A train commuter who suffered vile racist abuse during two journeys for not wearing a mask despite being exempt said she was “not surprised”.
Tamanna Miah, from Sevenoaks in Kent, met with a tirade of derogatory insults on board two train journeys to and from London last week for not wearing a face covering.
The 27-year-old, who works as a charity consultant, is exempt from wearing facemarks for mental and physical health reasons, KentLive reports.
But despite wearing a lanyard that identifies that fact, she was met with racist abuse from fellow passengers.
Tam said that she was on board a carriage from Sevenoaks to Charing Cross when other commuters began verbally insulting her.
She explained: “I was reading my paper and minding my own business. I wasn’t wearing a mask as I have physical and mental health issues which makes me exempt.
“I carry a sunflower lanyard which shows that I have these disabilities.
“There were two older men sitting behind me talking very loudly and making rude comments.
“He was trying to pretend it was a conversation with his friend but I knew he wanted everyone to hear.
“He was labelling me as a Punjab, which I’m not, and he was discriminating towards me and the people that come from that area by saying that ‘we’ don’t wear face masks.
“He was essentially blaming ethnic minorities for the spread of the virus.”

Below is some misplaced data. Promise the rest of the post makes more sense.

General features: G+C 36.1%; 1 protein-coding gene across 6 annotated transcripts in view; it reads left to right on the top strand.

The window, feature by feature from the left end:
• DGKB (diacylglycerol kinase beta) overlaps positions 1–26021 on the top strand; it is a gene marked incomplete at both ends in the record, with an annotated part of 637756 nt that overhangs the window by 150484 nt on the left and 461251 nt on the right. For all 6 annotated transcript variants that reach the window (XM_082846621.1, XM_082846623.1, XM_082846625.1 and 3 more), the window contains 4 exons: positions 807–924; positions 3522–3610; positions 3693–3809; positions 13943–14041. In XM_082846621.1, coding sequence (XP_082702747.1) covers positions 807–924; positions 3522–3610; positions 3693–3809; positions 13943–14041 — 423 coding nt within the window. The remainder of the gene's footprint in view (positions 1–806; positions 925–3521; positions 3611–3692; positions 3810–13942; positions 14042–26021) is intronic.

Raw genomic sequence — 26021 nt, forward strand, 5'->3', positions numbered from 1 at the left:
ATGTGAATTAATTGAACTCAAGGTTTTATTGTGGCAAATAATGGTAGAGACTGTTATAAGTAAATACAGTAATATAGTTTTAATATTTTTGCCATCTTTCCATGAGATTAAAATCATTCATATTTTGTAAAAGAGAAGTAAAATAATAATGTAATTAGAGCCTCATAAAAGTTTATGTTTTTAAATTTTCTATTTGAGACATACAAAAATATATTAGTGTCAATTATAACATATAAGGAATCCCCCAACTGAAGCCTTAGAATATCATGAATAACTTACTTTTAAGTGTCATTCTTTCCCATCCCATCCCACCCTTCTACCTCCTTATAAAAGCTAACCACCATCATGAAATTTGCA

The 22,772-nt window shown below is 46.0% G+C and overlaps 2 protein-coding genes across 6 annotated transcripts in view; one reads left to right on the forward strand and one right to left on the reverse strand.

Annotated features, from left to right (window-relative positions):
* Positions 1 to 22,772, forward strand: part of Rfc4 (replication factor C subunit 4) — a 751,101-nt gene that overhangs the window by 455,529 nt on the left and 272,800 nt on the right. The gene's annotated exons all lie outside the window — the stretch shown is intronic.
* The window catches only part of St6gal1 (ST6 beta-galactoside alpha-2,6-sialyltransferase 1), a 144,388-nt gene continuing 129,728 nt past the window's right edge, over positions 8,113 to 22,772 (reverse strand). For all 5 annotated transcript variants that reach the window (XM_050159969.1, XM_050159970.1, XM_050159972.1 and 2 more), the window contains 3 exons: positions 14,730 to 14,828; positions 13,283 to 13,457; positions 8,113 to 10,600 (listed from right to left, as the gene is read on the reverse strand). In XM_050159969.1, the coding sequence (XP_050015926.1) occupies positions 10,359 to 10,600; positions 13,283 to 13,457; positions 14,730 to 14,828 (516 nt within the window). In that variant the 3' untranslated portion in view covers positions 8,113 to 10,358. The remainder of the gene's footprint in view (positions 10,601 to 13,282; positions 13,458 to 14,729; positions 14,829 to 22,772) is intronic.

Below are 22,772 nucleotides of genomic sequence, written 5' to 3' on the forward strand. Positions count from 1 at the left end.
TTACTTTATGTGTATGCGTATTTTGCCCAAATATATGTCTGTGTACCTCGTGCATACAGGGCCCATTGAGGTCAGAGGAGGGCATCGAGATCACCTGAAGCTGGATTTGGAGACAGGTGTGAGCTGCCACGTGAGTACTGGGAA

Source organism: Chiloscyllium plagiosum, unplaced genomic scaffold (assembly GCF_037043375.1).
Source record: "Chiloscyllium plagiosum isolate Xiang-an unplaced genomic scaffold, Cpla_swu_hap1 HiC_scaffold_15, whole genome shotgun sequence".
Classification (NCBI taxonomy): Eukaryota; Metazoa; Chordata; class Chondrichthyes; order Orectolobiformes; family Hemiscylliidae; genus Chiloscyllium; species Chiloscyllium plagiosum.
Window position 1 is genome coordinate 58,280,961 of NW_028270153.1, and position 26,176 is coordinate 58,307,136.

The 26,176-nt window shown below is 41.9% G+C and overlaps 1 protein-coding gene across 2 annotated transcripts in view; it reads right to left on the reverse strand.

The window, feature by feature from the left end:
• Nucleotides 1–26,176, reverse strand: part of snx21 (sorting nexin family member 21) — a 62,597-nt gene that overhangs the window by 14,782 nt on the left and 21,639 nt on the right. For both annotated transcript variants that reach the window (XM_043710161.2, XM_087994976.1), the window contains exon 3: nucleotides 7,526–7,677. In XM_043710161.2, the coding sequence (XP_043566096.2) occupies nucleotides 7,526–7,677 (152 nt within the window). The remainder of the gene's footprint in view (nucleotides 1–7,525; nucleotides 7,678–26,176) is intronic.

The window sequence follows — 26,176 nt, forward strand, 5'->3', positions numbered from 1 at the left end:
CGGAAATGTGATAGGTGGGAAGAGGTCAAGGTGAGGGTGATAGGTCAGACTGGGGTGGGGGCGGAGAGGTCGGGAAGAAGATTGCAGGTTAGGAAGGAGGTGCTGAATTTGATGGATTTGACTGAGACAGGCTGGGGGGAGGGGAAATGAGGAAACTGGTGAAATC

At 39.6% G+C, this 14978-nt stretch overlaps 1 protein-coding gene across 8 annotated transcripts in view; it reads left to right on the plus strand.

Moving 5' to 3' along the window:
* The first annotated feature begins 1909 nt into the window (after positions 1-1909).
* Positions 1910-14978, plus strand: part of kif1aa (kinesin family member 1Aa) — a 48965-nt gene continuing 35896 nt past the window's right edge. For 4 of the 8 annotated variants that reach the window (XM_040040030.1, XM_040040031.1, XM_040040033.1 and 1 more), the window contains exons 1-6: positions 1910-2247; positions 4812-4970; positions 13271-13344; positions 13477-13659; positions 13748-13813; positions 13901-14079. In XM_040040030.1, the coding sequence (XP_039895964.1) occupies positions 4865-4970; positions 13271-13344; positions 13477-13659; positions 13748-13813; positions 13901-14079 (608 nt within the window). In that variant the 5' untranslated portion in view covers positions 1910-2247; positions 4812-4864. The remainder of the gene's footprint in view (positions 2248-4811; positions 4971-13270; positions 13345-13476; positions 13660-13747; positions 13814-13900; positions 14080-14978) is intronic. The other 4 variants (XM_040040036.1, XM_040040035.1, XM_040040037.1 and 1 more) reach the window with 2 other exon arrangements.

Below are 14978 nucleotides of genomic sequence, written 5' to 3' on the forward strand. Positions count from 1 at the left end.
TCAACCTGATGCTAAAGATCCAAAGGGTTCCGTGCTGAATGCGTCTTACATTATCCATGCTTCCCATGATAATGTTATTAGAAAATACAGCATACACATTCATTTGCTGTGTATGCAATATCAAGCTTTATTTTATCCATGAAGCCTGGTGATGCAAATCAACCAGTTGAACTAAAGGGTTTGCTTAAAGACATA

While Tam was being subjected to this disgusting abuse, she noticed that although other passengers were aware of what was going on, none had spoken up.
This she says, is an all too common scenario.
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She said: “I looked around and saw that there were no other ethnic minorities in my carriage so they had to be talking about me.
“Everyone on the train was listening but nobody was doing anything
“I was shocked but not surprised.
“I hate to say it but I’m used to it. I’ve had abuse before and people don’t intervene, they just watch. I think it’s because they’re fearful or they think it’s not their business to get involved.”
And the abuse did not stop there, with another passenger targeting her on her way home the very next day on September 24.
She said: “The day after, I was coming back to Sevenoaks.
"A lady got on the train and started abusing and shouting at me for not wearing a mask.
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"I showed her my lanyard and said I was exempt, so she started screaming and shouting at me and telling me that anyone could get one.
"I told her if she was going to carry on abusing me I was going to report her.
"She started egging me on and telling me to do it.”
Tam left the train and approached a member of staff to report the abuse.
However, she says their response wasn’t adequate.
She said: “I got off the train and told a member of platform staff I was receiving abuse from this person and they said they couldn’t do anything about it.
“I got back on the train and asked the conductor for help and he told me to sit down.”
After twice reporting her abuse and receiving no help, Tam admits that the precedent has disappointed her.
She said: “I’m getting really sick and tired of constantly getting abuse. I’ve reported both these incidents and they’ve apologised but essentially they can’t really do much.
"As an ethnic minority and a human being I just don’t deserve this at all.
"It’s not the first time nothings been done, it makes victims wonder why they should report these things if nobody is going to do anything about it."
A Southeastern spokesman apologised over the incidents.
“No one should suffer abuse while travelling on the railway and we take it very seriously indeed”, the spokesman said.
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